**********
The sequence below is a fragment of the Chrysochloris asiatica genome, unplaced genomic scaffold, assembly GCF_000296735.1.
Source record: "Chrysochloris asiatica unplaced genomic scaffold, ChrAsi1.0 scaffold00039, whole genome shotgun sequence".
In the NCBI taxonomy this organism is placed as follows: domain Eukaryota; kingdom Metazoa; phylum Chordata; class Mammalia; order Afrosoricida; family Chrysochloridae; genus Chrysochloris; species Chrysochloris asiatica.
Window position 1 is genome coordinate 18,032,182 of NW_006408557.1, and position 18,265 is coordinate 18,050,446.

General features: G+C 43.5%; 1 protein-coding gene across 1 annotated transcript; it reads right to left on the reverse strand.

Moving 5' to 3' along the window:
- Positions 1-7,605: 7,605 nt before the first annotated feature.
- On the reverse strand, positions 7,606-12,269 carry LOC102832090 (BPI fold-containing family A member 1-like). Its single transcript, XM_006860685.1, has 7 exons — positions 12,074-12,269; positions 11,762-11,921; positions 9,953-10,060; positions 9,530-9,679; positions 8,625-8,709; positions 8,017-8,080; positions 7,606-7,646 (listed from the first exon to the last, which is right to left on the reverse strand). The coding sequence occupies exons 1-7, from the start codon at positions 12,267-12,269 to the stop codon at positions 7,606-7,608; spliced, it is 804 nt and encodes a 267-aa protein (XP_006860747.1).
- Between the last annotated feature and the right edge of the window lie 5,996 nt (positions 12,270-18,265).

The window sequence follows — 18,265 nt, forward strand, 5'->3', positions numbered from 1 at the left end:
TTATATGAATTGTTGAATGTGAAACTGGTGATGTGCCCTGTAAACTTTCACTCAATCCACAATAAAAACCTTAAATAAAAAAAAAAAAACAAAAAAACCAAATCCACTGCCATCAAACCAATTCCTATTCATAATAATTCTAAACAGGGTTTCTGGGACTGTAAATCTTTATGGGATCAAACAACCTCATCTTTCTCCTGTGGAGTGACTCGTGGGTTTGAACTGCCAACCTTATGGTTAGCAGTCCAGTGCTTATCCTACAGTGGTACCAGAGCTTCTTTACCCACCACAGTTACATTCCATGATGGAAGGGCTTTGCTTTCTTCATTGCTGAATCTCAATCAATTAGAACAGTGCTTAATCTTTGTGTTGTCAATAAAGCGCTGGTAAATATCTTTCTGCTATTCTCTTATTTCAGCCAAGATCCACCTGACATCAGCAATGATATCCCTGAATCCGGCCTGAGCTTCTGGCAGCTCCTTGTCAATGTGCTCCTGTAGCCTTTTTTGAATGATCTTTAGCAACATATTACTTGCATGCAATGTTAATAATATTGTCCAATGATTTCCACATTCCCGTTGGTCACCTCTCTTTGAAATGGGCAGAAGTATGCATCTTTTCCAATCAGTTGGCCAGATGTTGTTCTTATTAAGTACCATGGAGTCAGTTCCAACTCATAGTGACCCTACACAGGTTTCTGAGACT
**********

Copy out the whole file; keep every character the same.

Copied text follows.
The sequence below is a fragment of the Chrysochloris asiatica genome, unplaced genomic scaffold, assembly GCF_000296735.1.
Source record: "Chrysochloris asiatica unplaced genomic scaffold, ChrAsi1.0 scaffold00039, whole genome shotgun sequence".
In the NCBI taxonomy this organism is placed as follows: domain Eukaryota; kingdom Metazoa; phylum Chordata; class Mammalia; order Afrosoricida; family Chrysochloridae; genus Chrysochloris; species Chrysochloris asiatica.
Window position 1 is genome coordinate 18,032,182 of NW_006408557.1, and position 18,265 is coordinate 18,050,446.

General features: G+C 43.5%; 1 protein-coding gene across 1 annotated transcript; it reads right to left on the reverse strand.

Moving 5' to 3' along the window:
- Positions 1-7,605: 7,605 nt before the first annotated feature.
- On the reverse strand, positions 7,606-12,269 carry LOC102832090 (BPI fold-containing family A member 1-like). Its single transcript, XM_006860685.1, has 7 exons — positions 12,074-12,269; positions 11,762-11,921; positions 9,953-10,060; positions 9,530-9,679; positions 8,625-8,709; positions 8,017-8,080; positions 7,606-7,646 (listed from the first exon to the last, which is right to left on the reverse strand). The coding sequence occupies exons 1-7, from the start codon at positions 12,267-12,269 to the stop codon at positions 7,606-7,608; spliced, it is 804 nt and encodes a 267-aa protein (XP_006860747.1).
- Between the last annotated feature and the right edge of the window lie 5,996 nt (positions 12,270-18,265).

The window sequence follows — 18,265 nt, forward strand, 5'->3', positions numbered from 1 at the left end:
TTATATGAATTGTTGAATGTGAAACTGGTGATGTGCCCTGTAAACTTTCACTCAATCCACAATAAAAACCTTAAATAAAAAAAAAAAAACAAAAAAACCAAATCCACTGCCATCAAACCAATTCCTATTCATAATAATTCTAAACAGGGTTTCTGGGACTGTAAATCTTTATGGGATCAAACAACCTCATCTTTCTCCTGTGGAGTGACTCGTGGGTTTGAACTGCCAACCTTATGGTTAGCAGTCCAGTGCTTATCCTACAGTGGTACCAGAGCTTCTTTACCCACCACAGTTACATTCCATGATGGAAGGGCTTTGCTTTCTTCATTGCTGAATCTCAATCAATTAGAACAGTGCTTAATCTTTGTGTTGTCAATAAAGCGCTGGTAAATATCTTTCTGCTATTCTCTTATTTCAGCCAAGATCCACCTGACATCAGCAATGATATCCCTGAATCCGGCCTGAGCTTCTGGCAGCTCCTTGTCAATGTGCTCCTGTAGCCTTTTTTGAATGATCTTTAGCAACATATTACTTGCATGCAATGTTAATAATATTGTCCAATGATTTCCACATTCCCGTTGGTCACCTCTCTTTGAAATGGGCAGAAGTATGCATCTTTTCCAATCAGTTGGCCAGATGTTGTTCTTATTAAGTACCATGGAGTCAGTTCCAACTCATAGTGACCCTACACAGGTTTCTGAGACT